Central Athletic Director Justin Broughman didn’t need to look far to find his next wrestling coach.
Dustin Thomas, who teaches at the school and who took over as the Falcons’ golf coach last fall, has been tapped as the school’s newest wrestling coach, an appointment that received School Board approval at last week’s meeting.
Thomas spent some time on the wrestling mat while a student at nearby Stonewall Jackson High School, and he said this week it’s a sport that’s held his interest even after his graduation in 2016.
“I’ve always paid attention to Virginia high school wrestling. It’s something that I’ve always had an interest in, so when the opening came up here I thought it was a good time for me to step in, make some changes and do my best to improve the program,” Thomas said. “We’ve got some great pieces here. I think it’s something we definitely can really build on here.”
Central’s previous coach, Greg Stickles, spent his three seasons trying to foster a greater interest in the school’s wrestling program and worked to build up the team’s participation numbers. Stickles was successful in increasing those numbers last winter, though many of the wrestlers who joined the ranks were young and were either not yet eligible or not yet physically ready for varsity competition.
Broughman said Thursday that he’s hoping Thomas can continue the push to encourage more participation and draw more student-athletes to the wrestling mat.
“One of the things that I think we’ve long desired for wrestling at Central is having a full competitive squad,” Broughman said. “We’ve had tremendous success on an individual basis. We sent one kid last year to the state tournament, three the year before, but with that we only had just a handful that were actually on the varsity squad. I’m hoping Dustin, being as energetic and as young and as likeable as he is among the kids, that he can really help us grow the program and see more kids come out.”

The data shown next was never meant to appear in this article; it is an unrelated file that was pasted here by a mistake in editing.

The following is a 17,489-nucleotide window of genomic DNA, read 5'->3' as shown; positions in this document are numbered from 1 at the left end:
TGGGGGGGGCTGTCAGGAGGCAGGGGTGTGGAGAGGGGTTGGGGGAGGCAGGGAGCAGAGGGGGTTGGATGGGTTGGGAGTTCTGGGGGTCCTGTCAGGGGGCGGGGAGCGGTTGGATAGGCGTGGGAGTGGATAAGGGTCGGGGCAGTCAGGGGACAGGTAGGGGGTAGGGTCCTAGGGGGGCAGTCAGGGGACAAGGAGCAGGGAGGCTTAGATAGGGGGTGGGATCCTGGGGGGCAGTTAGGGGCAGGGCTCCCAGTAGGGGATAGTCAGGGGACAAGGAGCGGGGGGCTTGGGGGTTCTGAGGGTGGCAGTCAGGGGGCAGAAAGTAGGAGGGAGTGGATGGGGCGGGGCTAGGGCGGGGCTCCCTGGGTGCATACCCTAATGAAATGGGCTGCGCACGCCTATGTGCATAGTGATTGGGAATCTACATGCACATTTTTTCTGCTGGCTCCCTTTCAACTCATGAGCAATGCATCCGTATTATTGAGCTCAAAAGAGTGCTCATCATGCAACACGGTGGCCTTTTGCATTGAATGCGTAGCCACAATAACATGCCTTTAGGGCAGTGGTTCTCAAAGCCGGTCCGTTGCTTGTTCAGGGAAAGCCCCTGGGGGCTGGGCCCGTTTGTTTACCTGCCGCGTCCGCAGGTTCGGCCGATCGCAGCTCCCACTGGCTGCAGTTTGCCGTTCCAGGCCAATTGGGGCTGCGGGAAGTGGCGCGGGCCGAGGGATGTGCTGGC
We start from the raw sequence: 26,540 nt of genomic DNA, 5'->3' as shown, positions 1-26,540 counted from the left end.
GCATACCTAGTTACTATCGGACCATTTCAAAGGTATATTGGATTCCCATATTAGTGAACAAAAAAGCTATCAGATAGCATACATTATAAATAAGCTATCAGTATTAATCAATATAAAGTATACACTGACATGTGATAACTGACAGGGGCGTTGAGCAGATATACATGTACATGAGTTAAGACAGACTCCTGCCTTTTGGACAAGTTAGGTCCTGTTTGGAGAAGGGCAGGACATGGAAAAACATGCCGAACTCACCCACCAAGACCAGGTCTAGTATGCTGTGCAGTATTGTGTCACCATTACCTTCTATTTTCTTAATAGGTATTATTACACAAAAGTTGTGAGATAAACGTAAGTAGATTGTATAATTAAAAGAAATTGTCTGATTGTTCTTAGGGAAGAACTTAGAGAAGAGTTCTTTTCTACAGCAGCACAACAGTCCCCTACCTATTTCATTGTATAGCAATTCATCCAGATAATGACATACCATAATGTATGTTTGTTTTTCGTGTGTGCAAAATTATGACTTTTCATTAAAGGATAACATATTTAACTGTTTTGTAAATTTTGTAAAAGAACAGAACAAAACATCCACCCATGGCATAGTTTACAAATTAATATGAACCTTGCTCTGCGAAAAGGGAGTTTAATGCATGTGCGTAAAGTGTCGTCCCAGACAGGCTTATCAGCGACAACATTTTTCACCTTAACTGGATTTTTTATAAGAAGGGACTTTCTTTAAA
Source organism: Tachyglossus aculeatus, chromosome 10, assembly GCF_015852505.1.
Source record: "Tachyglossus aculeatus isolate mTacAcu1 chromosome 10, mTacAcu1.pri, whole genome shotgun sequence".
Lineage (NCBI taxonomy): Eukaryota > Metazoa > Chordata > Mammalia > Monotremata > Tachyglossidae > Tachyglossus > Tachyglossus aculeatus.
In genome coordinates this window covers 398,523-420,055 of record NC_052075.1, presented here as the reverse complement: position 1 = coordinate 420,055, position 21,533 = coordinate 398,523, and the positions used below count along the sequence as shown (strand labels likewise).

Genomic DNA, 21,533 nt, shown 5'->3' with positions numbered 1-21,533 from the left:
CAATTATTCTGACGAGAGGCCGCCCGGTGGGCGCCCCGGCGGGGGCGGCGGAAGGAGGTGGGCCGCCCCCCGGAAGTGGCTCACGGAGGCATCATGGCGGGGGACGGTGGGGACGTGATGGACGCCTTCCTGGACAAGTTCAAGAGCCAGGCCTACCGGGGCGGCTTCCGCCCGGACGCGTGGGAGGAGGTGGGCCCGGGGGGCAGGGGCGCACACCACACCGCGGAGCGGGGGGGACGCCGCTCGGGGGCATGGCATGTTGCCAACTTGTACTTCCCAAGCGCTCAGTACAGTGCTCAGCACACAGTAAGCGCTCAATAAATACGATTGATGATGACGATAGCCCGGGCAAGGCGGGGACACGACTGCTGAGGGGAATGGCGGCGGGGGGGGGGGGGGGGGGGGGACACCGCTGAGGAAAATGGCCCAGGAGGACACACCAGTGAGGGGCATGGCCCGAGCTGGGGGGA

For Thomas, he’s not just going for quantity, however. He noted that while he was in high school Central’s wrestlers wore shirts that bore the phrase “iron sharpens iron,” and he wants the Falcons to get back to that type of attitude while attracting quality wrestlers to the Falcons’ program.
“It’s not all about having a million kids in the room, it’s about having good kids in the room,” Thomas said. “Like I said, iron sharpens iron – just having good kids be able to drill with each other, making kids better by going against one another every single day is one thing I want to achieve. I just want to really stress to the kids … to give the best they can, and the best they’re gonna get is by working with each other, during this time especially where there’s restrictions and limitations (due to COVID-19).”
Thomas, who said he’s excited for the challenge of taking over a program in the middle of a pandemic, is hopeful that being a familiar face in the building and in the athletics program will help in his quest to make the Falcons more competitive.
“One thing I learned is being in the school, being a presence, kids seeing you every single day and being involved with things, it’s encouraging for the kids seeing you doing that stuff,” he said. “… If they see you putting in 100% … during the day to make the program better, they’re gonna buy into you.”
Broughman said that through frequent conversations with Thomas, the Falcons’ new wrestling coach seems confident that he can garner enough interest, even while the threat of COVID-19 transmission may deter some students and their parents from sports, to lay the groundwork for a competitive squad this winter.”
“He’s done a lot of reaching out to kids by email and trying to catch them if they’re in the building or whatever to talk to them,” Broughman said. “I’m hopeful. It’d be really great to have 14 kids, to be able to run a full starting lineup out there and build up from that. I think that a lot of the kids that we had start out last year kind of had the mindset that they were gonna win immediately and wrestling is not that kind of sport. It’s, to me, the hardest, most challenging sport there is at the high school level and I think our kids kind of got a little humbled by it last year, that they weren’t immediately a state champion. But if you can get the kids out and show them that there is progress, I think that can go a long way.”